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Review: ‘Justice League/Power Rangers #1′

Justice League - Power Rangers 1 crop

Justice League/Power Rangers #1
Writer: Tom Taylor
Artist: Stephen Byrne
DC Comics/BOOM! Studios; $3.99
Rated T for Teen

DC Comics and BOOM! Studios follow their collaboration on Lumberjanes/Gotham Academy with another cross-publisher crossover, this one featuring two long-lived franchises with comparatively little in common: The Justice League and Saban’s Mighty Morphin’ Power Rangers. Aside from both being superhero teams and sharing a penchant for brightly-colored spandex and a sizable overlap in a Venn diagram of their fans, the two sets of characters aren’t a natural fit at all…but then, that’s also what makes this project exciting. How will the creators bring them together? How will they get along? What will they do for the length of a miniseries? Will it be like an episode of the TV show guest-starring the Justice League, or like an issue of Justice League guest-starring the TV show’s characters, or a more traditional comic book crossover?

Justice League - Power Rangers 1Writer Tom Taylor seems to have gone with that last one, at least in terms of approach. The first issue opens in a certain-to-be-prevented near-future, wherein the Rangers’ home of Angel Grove has been turned into a crater and Superman hovers nearby, consoling Black Ranger Zack, who blames himself.

The rest of the issue is devoted to setting up how they got there, which includes the genre-standard crossover beginning, in which a case of mistaken identity leads to a fight scene (the next step of the traditional crossover is, of course, the teaming-up, which they will presumably get to later, as this is a six-issue series).

Rangers villain Lord Zedd sets a trap that allows him to find and attack their headquarters. Zack forces Zedd into the damaged teleporter, which sends them to Gotham City, in a parallel dimension/publishing line. There a woozy and wounded Zack mistakes the guy dressed up as a giant bat as one of Zedd’s monsters, so he and the other Rangers try to beat up Batman. Batman calls in back-up of his own, in the form of The Flash. The issue ends when a ship shaped like a giant pink pterodactyl swoops down and picks up Batman and his car.

Taylor quickly and efficiently defines the involved characters’ basic powers, which is likely as much characterization as most of the target audience will need or get. The Batman scenes are fun, particularly in that they provide the most immediate and strongest contrast with the generally sunny and bright Power Rangers.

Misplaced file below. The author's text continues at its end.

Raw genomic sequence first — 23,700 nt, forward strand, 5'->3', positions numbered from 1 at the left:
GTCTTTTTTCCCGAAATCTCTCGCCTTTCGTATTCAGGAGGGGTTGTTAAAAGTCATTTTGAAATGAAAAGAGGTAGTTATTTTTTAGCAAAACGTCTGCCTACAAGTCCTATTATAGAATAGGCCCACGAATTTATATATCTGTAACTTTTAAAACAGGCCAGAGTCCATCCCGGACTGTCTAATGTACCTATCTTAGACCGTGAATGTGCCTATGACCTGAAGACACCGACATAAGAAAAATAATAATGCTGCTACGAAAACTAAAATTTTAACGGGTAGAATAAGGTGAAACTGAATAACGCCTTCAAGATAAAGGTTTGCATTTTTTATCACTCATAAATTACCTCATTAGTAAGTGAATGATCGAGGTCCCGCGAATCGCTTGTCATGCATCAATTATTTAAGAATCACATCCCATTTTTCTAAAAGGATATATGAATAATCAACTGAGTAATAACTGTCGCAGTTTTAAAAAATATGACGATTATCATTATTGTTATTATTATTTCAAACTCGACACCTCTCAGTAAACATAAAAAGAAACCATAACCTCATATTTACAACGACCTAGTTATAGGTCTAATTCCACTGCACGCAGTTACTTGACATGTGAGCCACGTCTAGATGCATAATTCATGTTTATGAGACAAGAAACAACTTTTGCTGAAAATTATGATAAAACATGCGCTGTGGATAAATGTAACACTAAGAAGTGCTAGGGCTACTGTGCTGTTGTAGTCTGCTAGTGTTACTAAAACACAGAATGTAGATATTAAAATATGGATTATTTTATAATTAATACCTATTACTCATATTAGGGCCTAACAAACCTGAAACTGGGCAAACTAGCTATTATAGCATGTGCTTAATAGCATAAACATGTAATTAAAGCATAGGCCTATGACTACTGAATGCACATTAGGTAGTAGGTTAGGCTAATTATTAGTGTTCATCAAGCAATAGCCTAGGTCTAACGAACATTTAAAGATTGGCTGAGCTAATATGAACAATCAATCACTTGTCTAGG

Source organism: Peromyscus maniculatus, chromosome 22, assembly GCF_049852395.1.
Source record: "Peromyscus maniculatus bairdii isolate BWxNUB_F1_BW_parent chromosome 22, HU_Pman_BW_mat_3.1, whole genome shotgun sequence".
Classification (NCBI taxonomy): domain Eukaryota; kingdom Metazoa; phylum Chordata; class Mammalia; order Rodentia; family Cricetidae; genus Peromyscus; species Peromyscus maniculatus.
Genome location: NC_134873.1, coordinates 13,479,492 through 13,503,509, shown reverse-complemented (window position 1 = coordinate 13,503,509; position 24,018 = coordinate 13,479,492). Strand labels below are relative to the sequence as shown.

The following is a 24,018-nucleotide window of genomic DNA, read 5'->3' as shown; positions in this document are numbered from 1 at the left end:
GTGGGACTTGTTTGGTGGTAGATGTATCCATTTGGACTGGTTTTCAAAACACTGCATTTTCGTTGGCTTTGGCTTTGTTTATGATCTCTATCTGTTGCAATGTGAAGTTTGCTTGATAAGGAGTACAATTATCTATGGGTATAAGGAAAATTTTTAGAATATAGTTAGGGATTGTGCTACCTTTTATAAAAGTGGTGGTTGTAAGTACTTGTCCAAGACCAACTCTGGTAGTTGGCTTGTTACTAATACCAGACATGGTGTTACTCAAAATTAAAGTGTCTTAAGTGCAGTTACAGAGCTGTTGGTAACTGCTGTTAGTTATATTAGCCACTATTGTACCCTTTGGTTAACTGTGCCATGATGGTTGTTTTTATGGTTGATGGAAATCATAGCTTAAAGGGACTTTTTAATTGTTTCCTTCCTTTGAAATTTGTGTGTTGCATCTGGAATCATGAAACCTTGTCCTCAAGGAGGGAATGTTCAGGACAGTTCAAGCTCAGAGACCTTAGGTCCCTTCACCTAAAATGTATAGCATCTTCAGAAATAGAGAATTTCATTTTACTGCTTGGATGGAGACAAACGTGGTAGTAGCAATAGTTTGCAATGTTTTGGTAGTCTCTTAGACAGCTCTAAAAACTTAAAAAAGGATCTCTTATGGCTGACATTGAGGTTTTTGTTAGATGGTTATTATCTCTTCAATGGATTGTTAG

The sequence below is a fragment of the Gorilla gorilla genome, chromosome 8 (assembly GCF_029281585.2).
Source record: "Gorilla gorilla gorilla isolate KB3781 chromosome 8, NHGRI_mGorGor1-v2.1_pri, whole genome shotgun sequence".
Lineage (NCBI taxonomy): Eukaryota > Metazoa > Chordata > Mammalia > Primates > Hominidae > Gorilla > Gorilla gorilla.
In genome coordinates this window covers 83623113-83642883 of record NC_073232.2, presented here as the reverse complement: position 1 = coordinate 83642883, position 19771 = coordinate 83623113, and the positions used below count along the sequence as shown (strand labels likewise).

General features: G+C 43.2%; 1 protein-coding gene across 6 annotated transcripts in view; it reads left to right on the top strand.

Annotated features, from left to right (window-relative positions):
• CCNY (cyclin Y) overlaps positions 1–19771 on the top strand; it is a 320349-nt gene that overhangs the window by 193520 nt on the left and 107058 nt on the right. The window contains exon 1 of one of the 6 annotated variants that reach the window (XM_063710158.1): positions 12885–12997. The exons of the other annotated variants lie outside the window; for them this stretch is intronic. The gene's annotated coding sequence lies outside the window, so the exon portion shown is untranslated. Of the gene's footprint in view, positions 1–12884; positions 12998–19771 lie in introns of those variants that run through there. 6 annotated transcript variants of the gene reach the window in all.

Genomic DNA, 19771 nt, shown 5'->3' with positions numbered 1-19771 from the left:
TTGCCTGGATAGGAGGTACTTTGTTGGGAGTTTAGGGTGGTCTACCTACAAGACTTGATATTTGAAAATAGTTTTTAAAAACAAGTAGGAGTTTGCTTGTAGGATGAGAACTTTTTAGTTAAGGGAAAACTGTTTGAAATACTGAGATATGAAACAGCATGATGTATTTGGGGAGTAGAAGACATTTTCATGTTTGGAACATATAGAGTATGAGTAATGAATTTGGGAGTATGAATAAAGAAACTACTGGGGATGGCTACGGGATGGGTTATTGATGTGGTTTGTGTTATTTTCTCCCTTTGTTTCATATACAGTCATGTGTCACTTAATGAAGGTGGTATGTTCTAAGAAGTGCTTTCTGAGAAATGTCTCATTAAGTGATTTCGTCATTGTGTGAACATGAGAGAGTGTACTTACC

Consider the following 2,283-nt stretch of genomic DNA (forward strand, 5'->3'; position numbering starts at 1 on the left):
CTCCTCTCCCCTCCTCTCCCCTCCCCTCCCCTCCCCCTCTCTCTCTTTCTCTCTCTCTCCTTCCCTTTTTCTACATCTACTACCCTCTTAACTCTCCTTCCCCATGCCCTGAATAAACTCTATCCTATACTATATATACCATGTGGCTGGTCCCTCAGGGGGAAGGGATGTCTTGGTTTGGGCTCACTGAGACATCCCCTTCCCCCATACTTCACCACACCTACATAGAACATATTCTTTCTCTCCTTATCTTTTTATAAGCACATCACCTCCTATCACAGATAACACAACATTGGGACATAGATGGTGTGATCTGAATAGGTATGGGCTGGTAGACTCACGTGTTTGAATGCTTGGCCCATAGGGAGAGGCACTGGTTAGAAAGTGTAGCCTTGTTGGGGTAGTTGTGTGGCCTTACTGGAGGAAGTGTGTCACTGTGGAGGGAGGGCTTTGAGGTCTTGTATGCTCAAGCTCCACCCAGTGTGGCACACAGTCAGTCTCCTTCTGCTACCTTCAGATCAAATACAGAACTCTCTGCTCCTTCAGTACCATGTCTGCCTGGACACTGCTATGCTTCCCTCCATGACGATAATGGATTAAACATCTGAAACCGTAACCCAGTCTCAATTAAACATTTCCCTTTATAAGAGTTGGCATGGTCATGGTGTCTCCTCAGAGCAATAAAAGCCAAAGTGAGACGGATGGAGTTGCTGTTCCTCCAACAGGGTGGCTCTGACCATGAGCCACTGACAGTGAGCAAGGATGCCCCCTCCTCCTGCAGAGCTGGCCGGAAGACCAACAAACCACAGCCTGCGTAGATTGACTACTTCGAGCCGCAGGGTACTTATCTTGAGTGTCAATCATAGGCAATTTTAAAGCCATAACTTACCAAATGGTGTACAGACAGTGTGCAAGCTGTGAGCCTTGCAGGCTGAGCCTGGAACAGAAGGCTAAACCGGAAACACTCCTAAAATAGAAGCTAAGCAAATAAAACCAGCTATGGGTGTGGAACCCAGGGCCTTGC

Speaking of bright, it’s a shame that artist Byrne uses such a dark overall palette in this issue. Even the scenes set in and around Angel Grove look a lot darker than they should. Some of that is no doubt intentional, as in the apocalyptic future sequence, or within the Rangers’ shadow-filled base, but there’s no moment in which the milieu of the Rangers—characters literally defined by the bright colors they wear—looks all that bright and, well, colorful. Moving from their world to that of DC Comics in the 21st Century should be almost like a reverse Wizard of Oz, but Byrne’s two worlds look remarkably similar (and in sharp contrast to Karl Kerschl’s cover, wherein even Batman wears his old-school blue instead of black).

The designs and rendering, on the other hand, are pretty much perfect, and Byrne is quite able when it comes to the sometimes difficult challenge of drawing characters based on the likenesses of actors; his Rangers are faithful without looking stiff or slavish, and his Justice League characters are imbued with the same vitality as their co-stars.

With five more issues to go, librarians will likely want to trade-wait the series, but it appears to be on track to provide a nice introduction to the DC Universe for Power Rangers fans, and to BOOM!’s current Power Rangers comics for Justice League fans. Regarding the rating, it can pretty much be ignored; there’s nothing in the content of this issue that makes it more of a T for Teen comic than an E for Everyone comic.

To learn more, check out this preview at CBR.

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J. Caleb Mozzocco About J. Caleb Mozzocco

J. Caleb Mozzocco is a way-too-busy freelance writer who has written about comics for online and print venues for a rather long time now. He currently contributes to Comic Book Resources' Robot 6 blog and ComicsAlliance, and maintains his own daily-ish blog at EveryDayIsLikeWednesday.blogspot.com. He lives in northeast Ohio, where he works as a circulation clerk at a public library by day.

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